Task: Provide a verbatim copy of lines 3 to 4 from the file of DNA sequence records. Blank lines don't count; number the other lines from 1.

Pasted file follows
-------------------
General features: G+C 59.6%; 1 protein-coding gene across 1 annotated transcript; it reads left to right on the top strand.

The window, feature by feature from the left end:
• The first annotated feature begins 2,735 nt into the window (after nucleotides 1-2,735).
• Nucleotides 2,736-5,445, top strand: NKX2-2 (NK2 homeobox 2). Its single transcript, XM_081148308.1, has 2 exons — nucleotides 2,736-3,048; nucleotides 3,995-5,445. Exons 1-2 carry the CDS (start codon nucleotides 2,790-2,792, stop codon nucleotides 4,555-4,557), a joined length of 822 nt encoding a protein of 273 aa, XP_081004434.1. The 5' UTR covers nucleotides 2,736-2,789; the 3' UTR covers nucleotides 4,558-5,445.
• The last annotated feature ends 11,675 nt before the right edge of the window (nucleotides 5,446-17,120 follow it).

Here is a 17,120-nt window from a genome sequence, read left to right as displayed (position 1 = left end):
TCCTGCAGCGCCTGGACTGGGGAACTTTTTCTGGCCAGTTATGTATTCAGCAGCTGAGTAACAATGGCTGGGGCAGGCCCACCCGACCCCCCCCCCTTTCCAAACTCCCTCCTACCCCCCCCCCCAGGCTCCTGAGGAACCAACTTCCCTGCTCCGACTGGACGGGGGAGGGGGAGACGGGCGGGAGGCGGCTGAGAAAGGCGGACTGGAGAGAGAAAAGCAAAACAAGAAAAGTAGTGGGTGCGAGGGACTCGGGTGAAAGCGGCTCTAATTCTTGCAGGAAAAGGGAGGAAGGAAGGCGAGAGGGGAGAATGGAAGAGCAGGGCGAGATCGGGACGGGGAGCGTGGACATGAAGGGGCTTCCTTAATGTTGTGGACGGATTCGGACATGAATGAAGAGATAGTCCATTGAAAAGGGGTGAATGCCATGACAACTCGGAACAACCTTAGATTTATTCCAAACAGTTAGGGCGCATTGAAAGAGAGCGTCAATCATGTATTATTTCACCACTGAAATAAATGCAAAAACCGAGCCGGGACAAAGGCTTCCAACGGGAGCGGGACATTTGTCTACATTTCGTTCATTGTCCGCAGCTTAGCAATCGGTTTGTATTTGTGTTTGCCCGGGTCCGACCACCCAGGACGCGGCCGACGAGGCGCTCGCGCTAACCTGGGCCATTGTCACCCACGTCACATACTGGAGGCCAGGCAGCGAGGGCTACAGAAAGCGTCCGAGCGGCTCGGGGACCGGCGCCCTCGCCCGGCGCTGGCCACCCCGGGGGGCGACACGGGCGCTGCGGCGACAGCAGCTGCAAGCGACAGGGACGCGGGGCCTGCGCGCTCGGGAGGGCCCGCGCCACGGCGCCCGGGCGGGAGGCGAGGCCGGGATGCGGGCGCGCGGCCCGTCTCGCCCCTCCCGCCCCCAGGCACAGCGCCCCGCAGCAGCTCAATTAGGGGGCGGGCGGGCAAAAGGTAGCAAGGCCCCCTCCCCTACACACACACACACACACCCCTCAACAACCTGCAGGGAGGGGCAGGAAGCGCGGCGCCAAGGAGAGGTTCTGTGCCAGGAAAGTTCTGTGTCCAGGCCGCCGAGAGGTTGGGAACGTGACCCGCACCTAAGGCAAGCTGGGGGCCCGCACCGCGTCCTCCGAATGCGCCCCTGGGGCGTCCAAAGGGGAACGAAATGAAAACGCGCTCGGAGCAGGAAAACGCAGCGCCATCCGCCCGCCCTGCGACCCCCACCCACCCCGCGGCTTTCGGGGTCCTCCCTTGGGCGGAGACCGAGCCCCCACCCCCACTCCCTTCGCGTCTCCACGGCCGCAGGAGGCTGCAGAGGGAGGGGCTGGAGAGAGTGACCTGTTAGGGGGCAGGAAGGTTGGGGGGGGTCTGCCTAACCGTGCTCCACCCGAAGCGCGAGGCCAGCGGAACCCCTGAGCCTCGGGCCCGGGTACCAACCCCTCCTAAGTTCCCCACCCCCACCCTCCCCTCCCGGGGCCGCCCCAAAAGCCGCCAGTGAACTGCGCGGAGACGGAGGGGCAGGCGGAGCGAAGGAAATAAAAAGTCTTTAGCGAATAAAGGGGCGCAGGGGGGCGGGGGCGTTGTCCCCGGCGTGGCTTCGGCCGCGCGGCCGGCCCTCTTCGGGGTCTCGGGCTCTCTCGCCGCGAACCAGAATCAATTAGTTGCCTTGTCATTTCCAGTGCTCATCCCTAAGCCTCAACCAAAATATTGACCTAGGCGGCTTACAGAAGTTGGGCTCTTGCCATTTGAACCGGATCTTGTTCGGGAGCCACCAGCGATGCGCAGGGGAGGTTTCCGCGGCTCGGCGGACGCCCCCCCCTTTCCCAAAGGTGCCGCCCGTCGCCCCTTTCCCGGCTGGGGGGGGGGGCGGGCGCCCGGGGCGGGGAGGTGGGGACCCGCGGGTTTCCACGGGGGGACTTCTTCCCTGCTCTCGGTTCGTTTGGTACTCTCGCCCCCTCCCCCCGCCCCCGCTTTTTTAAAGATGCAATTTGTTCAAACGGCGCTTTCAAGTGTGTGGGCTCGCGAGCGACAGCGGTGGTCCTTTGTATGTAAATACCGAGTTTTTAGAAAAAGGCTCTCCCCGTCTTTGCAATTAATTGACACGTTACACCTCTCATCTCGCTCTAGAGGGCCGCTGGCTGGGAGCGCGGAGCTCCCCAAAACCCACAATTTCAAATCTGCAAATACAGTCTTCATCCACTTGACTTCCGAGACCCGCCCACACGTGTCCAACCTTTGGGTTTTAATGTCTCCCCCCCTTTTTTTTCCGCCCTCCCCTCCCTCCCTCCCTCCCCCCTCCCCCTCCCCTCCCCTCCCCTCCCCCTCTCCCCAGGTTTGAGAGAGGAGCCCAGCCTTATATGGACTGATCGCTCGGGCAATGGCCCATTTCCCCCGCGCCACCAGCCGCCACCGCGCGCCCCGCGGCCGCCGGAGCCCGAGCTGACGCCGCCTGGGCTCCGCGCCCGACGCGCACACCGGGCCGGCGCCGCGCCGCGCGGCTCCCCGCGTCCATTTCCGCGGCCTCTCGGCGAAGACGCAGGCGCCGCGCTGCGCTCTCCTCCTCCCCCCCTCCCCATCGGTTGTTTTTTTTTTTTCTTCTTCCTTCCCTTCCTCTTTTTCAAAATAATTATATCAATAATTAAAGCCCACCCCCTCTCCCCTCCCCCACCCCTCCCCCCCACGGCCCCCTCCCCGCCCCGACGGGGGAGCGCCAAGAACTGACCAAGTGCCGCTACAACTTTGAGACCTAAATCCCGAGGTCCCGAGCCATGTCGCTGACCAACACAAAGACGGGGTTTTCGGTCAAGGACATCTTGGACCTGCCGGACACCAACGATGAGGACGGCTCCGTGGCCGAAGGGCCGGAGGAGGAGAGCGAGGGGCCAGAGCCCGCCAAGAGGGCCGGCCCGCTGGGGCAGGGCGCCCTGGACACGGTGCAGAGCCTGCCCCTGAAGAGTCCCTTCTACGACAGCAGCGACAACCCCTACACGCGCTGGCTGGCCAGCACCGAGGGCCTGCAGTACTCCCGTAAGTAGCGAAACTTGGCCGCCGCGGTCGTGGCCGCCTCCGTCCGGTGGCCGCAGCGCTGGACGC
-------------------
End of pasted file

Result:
• The first annotated feature begins 2,735 nt into the window (after nucleotides 1-2,735).
• Nucleotides 2,736-5,445, top strand: NKX2-2 (NK2 homeobox 2). Its single transcript, XM_081148308.1, has 2 exons — nucleotides 2,736-3,048; nucleotides 3,995-5,445. Exons 1-2 carry the CDS (start codon nucleotides 2,790-2,792, stop codon nucleotides 4,555-4,557), a joined length of 822 nt encoding a protein of 273 aa, XP_081004434.1. The 5' UTR covers nucleotides 2,736-2,789; the 3' UTR covers nucleotides 4,558-5,445.